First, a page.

Mortgage Interest Deduction: Part 3

This blog continues a series (see the blogs…Mortgage Interest Deduction (Pts 1 & 2) dealing with the mortgage interest tax deduction benefit for homeownership. This benefit again is part of potential “tax reform” as it goes before the Congressional House Ways and Means Committee.

The National Association of Home Builders (NAHB) has chosen to address the assorted, and continued, criticisms, and the following are a further analysis of the NAHB assessments.

Critics of the mortgage interest deduction (MID) claim that the deduction “incentivizes buyers to purchase a larger home.” The NAHB acknowledges that though the interest deduction is “sometimes connected with larger homes,” the connection is based mostly on the demographics of family size, as opposed to wanting the deduction for a “bigger is better” approach to homeownership.

According to the NAHB, “analysis of IRS data confirms this. Taxpayers with two personal exemptions (a measure of family size) who claimed the MID had an average tax benefit of $1,500. Taxpayers with four personal exemptions had an average benefit of approximately $1,950. In fact, the benefit increased correspondingly from one dependent to five-plus personal exemptions, which is consistent with the notion that larger families require larger homes.”

Critics say that taxpayers are subsidizing vacation homes for the wealthy, since mortgages on second homes also qualify for the mortgage interest deduction.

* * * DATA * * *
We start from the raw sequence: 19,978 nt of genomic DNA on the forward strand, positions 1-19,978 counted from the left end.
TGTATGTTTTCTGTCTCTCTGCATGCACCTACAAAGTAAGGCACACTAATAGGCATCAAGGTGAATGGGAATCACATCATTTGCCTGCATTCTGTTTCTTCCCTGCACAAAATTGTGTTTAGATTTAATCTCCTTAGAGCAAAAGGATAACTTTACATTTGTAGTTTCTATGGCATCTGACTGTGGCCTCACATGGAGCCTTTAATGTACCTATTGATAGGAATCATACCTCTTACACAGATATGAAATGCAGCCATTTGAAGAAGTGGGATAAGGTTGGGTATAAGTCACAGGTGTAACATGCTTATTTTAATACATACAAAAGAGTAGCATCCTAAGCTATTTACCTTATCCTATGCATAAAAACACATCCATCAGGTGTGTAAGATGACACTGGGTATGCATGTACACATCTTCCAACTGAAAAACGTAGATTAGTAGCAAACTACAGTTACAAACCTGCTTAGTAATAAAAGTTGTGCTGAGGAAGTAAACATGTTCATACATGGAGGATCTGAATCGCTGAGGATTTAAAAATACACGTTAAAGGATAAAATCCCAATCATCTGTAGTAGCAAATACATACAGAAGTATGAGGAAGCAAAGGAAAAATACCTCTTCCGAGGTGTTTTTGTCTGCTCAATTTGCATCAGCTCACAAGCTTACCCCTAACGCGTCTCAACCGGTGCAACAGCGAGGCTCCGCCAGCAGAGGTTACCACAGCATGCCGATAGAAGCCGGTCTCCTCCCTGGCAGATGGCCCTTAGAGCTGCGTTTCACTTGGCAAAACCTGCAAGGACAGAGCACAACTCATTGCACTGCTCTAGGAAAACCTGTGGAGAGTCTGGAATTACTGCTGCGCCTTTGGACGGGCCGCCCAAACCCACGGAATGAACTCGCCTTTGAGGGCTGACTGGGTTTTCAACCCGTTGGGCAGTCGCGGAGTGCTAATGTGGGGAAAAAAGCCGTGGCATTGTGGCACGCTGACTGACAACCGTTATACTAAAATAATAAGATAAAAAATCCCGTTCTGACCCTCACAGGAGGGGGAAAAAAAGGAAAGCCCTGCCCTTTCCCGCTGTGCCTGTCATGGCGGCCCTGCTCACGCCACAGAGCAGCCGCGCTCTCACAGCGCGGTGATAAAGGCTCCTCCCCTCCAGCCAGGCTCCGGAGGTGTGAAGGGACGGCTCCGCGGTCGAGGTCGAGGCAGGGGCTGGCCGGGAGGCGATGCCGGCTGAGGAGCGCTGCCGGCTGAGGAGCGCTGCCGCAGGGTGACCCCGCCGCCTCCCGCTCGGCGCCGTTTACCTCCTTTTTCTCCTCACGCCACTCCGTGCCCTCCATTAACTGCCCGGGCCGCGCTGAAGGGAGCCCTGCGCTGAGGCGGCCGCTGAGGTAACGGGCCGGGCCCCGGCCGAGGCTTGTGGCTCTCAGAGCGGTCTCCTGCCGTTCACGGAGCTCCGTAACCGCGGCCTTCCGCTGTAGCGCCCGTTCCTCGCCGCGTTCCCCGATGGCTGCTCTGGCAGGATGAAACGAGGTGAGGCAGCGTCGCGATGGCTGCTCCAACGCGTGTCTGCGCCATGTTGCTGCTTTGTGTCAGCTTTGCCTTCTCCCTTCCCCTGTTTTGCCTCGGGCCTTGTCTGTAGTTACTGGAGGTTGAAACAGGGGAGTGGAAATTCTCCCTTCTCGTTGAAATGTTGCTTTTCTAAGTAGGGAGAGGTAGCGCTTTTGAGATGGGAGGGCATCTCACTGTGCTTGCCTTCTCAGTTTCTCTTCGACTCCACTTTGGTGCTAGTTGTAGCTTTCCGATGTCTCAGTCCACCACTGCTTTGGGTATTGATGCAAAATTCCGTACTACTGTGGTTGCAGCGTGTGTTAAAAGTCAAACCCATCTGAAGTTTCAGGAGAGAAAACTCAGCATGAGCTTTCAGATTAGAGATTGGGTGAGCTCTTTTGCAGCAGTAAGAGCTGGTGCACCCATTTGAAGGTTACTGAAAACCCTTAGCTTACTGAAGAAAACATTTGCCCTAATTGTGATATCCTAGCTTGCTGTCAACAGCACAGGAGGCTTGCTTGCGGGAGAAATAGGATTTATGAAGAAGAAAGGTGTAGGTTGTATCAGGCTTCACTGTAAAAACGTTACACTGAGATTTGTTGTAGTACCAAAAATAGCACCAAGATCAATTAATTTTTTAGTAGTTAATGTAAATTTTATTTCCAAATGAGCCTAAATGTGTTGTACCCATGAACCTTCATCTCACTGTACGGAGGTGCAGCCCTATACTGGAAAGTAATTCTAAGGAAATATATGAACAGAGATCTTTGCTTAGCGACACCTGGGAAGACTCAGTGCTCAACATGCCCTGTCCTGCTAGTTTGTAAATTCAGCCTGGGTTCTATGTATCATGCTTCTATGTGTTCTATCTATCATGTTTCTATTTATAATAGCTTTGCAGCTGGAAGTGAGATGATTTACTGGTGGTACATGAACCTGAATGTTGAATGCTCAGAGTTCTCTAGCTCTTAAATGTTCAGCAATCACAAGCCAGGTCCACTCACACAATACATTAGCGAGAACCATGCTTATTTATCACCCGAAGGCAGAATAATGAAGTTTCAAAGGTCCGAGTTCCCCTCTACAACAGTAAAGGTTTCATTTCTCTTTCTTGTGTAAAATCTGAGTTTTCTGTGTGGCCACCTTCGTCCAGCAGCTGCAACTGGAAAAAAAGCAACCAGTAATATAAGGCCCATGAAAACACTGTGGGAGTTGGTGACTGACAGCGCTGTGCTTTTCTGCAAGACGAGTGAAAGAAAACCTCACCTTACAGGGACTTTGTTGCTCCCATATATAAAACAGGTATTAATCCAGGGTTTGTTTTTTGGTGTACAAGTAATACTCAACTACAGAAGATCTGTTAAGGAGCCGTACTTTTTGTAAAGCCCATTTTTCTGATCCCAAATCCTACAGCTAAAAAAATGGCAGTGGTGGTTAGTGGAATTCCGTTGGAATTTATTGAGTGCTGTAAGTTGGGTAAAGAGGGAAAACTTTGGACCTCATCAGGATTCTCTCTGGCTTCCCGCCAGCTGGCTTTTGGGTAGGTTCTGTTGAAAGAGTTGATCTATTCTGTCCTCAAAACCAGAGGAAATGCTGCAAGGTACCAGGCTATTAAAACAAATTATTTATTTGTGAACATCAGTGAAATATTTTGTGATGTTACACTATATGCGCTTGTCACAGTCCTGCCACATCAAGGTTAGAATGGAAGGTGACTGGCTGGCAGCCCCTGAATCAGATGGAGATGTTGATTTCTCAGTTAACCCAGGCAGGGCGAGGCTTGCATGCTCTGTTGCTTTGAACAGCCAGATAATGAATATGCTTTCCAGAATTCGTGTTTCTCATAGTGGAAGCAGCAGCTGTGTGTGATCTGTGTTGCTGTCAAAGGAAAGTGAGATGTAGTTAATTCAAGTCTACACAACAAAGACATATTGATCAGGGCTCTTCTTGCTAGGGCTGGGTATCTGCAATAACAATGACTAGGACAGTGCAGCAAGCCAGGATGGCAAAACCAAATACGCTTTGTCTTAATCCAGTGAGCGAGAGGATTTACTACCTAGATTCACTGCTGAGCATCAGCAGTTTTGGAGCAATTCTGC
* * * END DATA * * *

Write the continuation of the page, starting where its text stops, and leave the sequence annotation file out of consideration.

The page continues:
Other factors besides vacation homes can enter into second home deductions say the NAHB, such as, owners who sell one home and buy another primary residence in a tax year can claim interest on both homes on their annual tax return. In addition the rules also allow homeowners who are building a new home to claim construction loan interest as a deduction as well.  Also, “according to an analysis of the Consumer Expenditure Survey, the average income of a household with a mortgage on a second home is $71,344.” Not exactly the wealthy.

The NAHB points out that though homeowners do get this tax benefit, “this focus ignores the fact that homeowners pay property taxes that are not collected on other forms of investment. For example, owners of owner-occupied and rental housing pay approximately $300 billion a year in property taxes to local and state governments. Such tax burdens should not be ignored in federal tax debates when considering the overall effective tax rate on housing.”